EMPLOYMENT STANDARDS ACT EXPLAINED
QUESTION: Until recently, I was the general manager of a company. After 5 years of service, the chief executive officer told me that he was tired of me undermining and questioning his authority (I thought we had a good relationship) and that he was letting me go. He told me that he would be forwarding me a letter offering me 11 weeks’ wages. Is this right? Can he do this?
ANSWER: An employer can terminate anyone they want for any stupid reason they want as long as the employee is not in a union, and there is no violation of the Ontario Human Rights Act or the Employment Standards Act involved.
The employer has to pay you, however, minimum payments under the Employment Standards Act as well as reasonable notice at common law.
Under the Employment Standards Act, all employees are entitled to termination pay which is a week per year of completed service; in your case 5 weeks. If your employer had a yearly payroll of over $2.5 million dollars, then given that you were there more than 5 years, you are also entitled to severance pay. Severance pay under the Employment Standards Act is a week per year to a limit of 26 weeks. So, as a minimum, you’re owed 10 weeks altogether. But that is just a minimum.
You are also entitled to reasonable notice at common law. If you were the general manager of a business, you are going to be entitled to at least a month of reasonable notice for each year of service. Depending on how large the company was and your level of responsibility and age, your reasonable notice could be anywhere from 5 to 8 months. Reasonable notice is what is awarded by the courts. It is not in addition to 10 weeks you are entitled to under the Employment Standards Act, but includes that amount.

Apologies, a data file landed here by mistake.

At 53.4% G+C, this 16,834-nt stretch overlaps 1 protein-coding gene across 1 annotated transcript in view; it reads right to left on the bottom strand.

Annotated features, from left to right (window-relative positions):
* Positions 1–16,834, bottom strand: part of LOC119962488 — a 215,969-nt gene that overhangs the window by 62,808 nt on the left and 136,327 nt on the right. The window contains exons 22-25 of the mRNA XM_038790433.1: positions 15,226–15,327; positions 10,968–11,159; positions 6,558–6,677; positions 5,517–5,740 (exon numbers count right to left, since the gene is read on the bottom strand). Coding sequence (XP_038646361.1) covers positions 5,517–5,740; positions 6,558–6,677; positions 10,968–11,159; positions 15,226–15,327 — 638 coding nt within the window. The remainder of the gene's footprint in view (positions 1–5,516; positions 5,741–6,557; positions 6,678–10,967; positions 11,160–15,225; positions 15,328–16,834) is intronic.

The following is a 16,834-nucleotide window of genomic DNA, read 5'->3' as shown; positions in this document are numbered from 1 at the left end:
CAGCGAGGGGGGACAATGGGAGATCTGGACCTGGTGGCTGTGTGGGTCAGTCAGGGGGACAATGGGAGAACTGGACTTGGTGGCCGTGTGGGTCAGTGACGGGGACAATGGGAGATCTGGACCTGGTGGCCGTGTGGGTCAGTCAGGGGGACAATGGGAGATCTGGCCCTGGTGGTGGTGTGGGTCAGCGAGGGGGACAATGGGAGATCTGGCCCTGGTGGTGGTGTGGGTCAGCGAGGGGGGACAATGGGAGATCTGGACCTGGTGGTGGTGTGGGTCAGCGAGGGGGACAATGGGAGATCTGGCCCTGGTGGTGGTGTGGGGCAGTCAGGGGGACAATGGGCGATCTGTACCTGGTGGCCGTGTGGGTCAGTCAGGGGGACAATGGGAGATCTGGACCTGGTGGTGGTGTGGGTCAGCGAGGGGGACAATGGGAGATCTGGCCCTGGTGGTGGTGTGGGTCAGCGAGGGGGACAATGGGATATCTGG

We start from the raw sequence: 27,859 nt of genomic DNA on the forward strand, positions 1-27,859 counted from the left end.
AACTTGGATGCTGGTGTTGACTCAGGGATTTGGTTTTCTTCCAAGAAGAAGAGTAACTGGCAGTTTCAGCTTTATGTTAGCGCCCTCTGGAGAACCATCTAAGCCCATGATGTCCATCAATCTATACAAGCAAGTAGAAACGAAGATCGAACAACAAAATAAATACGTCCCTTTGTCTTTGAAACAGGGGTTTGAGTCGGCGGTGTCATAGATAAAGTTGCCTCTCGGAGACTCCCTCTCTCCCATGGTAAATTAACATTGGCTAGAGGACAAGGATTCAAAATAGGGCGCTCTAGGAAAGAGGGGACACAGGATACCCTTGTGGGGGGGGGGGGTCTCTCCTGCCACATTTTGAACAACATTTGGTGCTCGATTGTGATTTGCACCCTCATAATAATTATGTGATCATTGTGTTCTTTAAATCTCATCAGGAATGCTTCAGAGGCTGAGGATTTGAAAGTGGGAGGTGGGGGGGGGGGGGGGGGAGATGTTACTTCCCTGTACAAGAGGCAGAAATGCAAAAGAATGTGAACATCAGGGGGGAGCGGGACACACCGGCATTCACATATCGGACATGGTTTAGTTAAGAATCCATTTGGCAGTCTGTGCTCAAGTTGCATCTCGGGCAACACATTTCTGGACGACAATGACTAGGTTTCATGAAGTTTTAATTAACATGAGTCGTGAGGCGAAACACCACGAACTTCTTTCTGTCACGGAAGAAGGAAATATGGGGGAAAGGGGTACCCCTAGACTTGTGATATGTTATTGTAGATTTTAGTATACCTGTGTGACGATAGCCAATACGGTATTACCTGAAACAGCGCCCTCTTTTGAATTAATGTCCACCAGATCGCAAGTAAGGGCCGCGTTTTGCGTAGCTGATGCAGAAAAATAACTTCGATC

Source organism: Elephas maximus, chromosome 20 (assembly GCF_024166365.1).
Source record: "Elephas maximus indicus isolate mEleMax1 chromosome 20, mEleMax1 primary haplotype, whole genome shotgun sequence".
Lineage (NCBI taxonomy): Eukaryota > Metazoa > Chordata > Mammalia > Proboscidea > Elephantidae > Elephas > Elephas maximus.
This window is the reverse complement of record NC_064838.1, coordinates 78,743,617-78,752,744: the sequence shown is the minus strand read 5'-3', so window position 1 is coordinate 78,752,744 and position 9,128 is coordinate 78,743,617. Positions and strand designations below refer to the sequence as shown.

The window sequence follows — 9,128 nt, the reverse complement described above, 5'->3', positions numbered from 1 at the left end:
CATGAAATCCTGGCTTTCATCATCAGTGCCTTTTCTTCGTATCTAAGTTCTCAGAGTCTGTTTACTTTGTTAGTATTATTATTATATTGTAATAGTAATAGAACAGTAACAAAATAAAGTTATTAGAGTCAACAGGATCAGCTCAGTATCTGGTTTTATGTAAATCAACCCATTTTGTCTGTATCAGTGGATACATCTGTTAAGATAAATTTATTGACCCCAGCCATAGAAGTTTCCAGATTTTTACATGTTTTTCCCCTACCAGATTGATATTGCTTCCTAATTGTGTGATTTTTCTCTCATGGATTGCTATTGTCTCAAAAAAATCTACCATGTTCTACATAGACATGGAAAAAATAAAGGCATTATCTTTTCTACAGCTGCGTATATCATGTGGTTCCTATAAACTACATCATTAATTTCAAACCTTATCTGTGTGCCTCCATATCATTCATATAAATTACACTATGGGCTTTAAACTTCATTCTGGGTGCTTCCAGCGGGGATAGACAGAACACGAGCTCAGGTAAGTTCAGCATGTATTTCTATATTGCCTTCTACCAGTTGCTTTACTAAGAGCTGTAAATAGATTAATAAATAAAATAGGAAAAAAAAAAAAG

The 5 to 8 months of reasonable notice, is not, however, a guaranteed amount. It is the maximum period of time for which your employer would be responsible for compensating you if you could prove that you looked for work during that time and couldn’t find it.
The situation is similar to a landlord whose tenant runs out on her. She can sue for the lost rent, but she has to prove to the judge that she tried to rent the apartment out immediately. If she ended up getting a new tenant the next day, she has nothing to sue for. She “mitigated” her damages.
In your case, if you find new employment paying the same amount after 4 months, a court would only award you 4 months’ lost income, even though, you might have been entitled to 5 to 8 months notice if you had not found work.
This concept does not apply to the 10 weeks minimum pay owed to you under the Employment Standards Act. That is a minimum and guaranteed amount and even if you got a better paying job the day after you were terminated, you are still entitled.
Your overly generous employer has offered you all of one week in excess of the 10 weeks you are entitled to under the Employment Standards Act. You’ve been offered just under 3 months’ wages.
If you found a job before that 11 weeks was up that pays close to the same as you used to make, take the offer. If not, see an employment lawyer.
As published in the Hamilton Spectator, May 13, 2002